It’s good to be back to having conferences, trade shows and events in person again. They started out with lower attendance numbers, but seem to be bouncing back.
Over the past few weeks, and every time trade show season rolls around, there’s a lot of discussion about paying for training, particularly in-person training. In fact, just recently I was taking part in a group discussion about training vs. travel budgets. In higher ed, the many schools I was speaking with had their training budget restored. In some cases, however, the partnering money for travel had been cut, or at least the institution was asking more questions about this expense, and why a remote conference would not be suitable.
How does one go about convincing a boss who is on the fence to spend money on training? On social media, I’ve heard some different variations of how training costs work. One is simply that their school does not pay for any training over $200 and will not send them anywhere. Others will pay for full training and travel, but have an expectation that you will stick around after this happens. In fact, they may even ask you to agree to a situation where if you leave within two years of the training, you have to pay it back to the organization, on a sliding scale of how soon you left afterward.
I made some suggestions that I will expand on here because it’s a little complicated to put into a tweet. If you are trying to get your institution to send you to training, and you think they may balk, here are some things to try. For your first opportunity, don’t ask to go to InfoComm or ISE. If your bosses are already skeptical, then certainly suggesting they pay for you to go to Las Vegas, Orlando or Spain may strike them as suspicious and a bit opportunistic. Additionally, those conferences are pretty expensive to attend.
What you could do for your first training is to find something that takes no money, only your time. Make sure you present this to your boss. Let them know that you will be attending a conference virtually, and the time commitment that it will take. Then, when it’s done, spend time with that same boss demonstrating what you have learned. That is, show them the value you have received from the conference. I believe this is the biggest failure of entry- to mid-level workers who get training. They assume that their bosses remember when they needed that same training, and therefore appreciate the need. But in fact, many senior people in organizations are pretty far removed from their technical training days. These upper-level managers may also get very different things out of a conference than what an entry- or mid-career technician would. They may be looking to build business relationships with vendors and partners, so spend almost all of their time networking, or making actual deals. They probably have a hard time thinking about why you would need to do that. I always ask for 20-30 minutes with my supervisors when I return from any type of training. During that time, I tell them what I learned, how it will change what I am doing (or how it confirmed we are doing it correctly), who I got to meet and how all of that will benefit our organization.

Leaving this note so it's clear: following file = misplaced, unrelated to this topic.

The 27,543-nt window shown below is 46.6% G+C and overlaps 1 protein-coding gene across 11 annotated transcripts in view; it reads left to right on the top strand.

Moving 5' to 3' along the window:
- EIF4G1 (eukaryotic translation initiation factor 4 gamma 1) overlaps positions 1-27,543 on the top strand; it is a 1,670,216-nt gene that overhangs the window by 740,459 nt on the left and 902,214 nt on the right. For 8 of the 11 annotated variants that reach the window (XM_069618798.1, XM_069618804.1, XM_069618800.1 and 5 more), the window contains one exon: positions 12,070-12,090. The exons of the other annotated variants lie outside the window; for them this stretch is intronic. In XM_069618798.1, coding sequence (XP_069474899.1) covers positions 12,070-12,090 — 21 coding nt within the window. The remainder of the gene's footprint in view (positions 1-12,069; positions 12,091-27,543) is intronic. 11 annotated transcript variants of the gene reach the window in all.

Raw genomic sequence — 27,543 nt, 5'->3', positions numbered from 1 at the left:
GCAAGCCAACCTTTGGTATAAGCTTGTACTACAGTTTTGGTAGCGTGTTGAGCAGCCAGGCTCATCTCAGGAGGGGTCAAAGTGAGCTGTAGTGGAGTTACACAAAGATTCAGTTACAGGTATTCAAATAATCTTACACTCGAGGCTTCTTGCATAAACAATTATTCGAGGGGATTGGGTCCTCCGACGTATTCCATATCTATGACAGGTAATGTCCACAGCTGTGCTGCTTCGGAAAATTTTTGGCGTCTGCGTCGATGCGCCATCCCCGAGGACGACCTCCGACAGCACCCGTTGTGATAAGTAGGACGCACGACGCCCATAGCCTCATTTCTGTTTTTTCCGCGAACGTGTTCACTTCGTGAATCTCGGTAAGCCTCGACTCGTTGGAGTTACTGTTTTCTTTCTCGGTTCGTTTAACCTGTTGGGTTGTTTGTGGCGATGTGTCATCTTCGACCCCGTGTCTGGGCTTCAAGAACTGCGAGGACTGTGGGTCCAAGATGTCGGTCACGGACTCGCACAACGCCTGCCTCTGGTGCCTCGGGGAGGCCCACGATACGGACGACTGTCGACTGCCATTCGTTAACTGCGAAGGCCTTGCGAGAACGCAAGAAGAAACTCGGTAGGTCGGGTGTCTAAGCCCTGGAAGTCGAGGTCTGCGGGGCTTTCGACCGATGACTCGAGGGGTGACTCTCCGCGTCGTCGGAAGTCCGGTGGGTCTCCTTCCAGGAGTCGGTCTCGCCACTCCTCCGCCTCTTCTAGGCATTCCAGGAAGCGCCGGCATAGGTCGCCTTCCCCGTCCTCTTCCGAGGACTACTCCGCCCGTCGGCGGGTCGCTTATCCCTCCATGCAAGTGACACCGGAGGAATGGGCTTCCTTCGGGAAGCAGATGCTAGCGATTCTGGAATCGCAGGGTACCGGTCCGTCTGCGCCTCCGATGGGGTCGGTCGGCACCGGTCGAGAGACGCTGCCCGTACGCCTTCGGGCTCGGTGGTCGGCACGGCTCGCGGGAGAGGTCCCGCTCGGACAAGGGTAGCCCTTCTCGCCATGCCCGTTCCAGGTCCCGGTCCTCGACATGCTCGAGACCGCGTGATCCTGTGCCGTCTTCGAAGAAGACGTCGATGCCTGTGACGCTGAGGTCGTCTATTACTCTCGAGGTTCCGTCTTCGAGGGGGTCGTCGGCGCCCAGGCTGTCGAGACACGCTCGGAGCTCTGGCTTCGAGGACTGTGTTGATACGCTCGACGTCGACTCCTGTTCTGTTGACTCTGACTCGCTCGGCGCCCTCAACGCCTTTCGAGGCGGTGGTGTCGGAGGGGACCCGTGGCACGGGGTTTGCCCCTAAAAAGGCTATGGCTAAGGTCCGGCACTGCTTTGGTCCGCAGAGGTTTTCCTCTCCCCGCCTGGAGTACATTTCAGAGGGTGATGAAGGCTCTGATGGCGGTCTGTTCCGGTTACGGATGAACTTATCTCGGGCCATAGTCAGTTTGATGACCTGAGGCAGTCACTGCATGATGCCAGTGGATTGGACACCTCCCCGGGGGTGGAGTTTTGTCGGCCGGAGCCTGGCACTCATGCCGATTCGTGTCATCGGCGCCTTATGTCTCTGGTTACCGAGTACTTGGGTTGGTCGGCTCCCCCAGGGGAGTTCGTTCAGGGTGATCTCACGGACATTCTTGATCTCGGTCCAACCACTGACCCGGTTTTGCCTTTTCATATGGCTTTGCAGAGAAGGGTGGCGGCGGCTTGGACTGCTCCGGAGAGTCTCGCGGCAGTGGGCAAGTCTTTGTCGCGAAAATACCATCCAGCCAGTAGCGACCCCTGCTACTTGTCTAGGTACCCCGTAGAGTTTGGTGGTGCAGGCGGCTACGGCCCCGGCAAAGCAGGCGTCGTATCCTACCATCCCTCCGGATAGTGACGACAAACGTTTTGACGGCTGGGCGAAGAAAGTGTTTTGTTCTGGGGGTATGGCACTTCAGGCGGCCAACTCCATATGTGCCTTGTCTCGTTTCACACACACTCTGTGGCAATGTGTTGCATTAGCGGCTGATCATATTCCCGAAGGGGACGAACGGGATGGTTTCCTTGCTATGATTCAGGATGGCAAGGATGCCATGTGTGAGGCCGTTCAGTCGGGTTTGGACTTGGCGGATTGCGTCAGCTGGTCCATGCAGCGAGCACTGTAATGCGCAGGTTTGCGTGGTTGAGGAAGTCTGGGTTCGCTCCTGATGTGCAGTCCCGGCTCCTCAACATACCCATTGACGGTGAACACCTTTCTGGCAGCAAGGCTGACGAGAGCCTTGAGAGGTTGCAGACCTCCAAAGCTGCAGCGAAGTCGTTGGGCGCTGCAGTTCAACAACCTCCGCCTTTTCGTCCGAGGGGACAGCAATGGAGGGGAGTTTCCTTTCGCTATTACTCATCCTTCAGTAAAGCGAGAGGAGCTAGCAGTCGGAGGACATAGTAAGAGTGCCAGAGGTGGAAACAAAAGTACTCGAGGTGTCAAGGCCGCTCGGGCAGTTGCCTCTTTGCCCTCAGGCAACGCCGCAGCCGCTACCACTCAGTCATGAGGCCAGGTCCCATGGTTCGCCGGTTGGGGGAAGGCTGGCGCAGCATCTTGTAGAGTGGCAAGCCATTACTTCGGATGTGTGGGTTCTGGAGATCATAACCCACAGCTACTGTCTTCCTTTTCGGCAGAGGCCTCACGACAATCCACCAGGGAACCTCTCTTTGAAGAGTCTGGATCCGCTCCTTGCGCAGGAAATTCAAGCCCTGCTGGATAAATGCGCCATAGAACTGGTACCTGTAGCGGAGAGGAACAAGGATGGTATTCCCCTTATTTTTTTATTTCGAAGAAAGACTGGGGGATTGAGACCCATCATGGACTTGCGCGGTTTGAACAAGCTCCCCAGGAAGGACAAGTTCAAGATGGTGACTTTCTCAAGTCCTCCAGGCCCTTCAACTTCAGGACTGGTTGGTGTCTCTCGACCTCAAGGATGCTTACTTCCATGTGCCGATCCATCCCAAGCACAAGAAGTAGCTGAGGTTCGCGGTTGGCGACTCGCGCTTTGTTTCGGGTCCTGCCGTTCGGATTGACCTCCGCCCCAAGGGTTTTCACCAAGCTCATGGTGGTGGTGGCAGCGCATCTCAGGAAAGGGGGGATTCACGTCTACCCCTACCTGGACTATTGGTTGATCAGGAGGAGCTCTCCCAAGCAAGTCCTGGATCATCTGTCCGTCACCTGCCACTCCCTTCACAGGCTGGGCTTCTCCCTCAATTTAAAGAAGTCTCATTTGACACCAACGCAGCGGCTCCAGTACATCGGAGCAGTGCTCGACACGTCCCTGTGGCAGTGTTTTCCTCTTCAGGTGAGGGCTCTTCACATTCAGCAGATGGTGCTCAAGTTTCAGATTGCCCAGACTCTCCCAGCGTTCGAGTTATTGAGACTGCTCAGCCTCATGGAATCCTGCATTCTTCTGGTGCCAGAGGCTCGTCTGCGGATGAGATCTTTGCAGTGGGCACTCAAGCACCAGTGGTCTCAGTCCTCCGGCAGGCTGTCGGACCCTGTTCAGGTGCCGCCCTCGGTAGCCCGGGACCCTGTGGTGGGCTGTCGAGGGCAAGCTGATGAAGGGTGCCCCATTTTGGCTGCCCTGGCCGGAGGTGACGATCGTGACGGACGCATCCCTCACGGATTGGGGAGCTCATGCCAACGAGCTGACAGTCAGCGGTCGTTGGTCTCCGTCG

My next suggestion if you are looking to get in-person training is to start with a smaller, regional conference. There are a number of organizations across the country that put on regional shows, ranging from full conferences to single-day road shows. Pick one of these, and explain to your supervisor why you want to go and what you expect to get out of it. Put yourself in their shoes. If you had someone come to you and say they wanted to travel overnight to a conference on AV, you would likely ask questions. If the answer was general, e.g., “I just want to learn something,” you would likely think that’s not a great answer. This would probably go over better: “With the new building going up in the fall, we’re going to be a need to upgrade the digital signage network. This show is going to have a number of digital signage vendors and developers and you want to investigate your options before you invest money.” You also tell them that you intend to have a summary of what you learned ready for them within a week of returning. Now you’ve just presented a really great case. As you continue to show that there is a positive return on investment in your training to the organization (or to the boss), it will become easier and easier to get permission to attend.
What happens when your boss still refuses to spend any money? Well, you’re in a pretty tough spot in that case and the options become more difficult. Personally and professionally, you can’t really go for years without any training. So, you’ll need to decide whether to pay for training on your own, or use connections in the industry to help you get training (remember about that PRISM scholarship from HETMA?) The other option you have is always easier said than done: You need to find a new place to work. An organization, or a leader who doesn’t pay for professional development for their people, particularly in a technical industry like AV, is not a place you want to be long-term. They’re either struggling financially, and without training that won’t get better, or they don’t value their employees. Neither bodes well for your future there so spend some time sharpening that resume.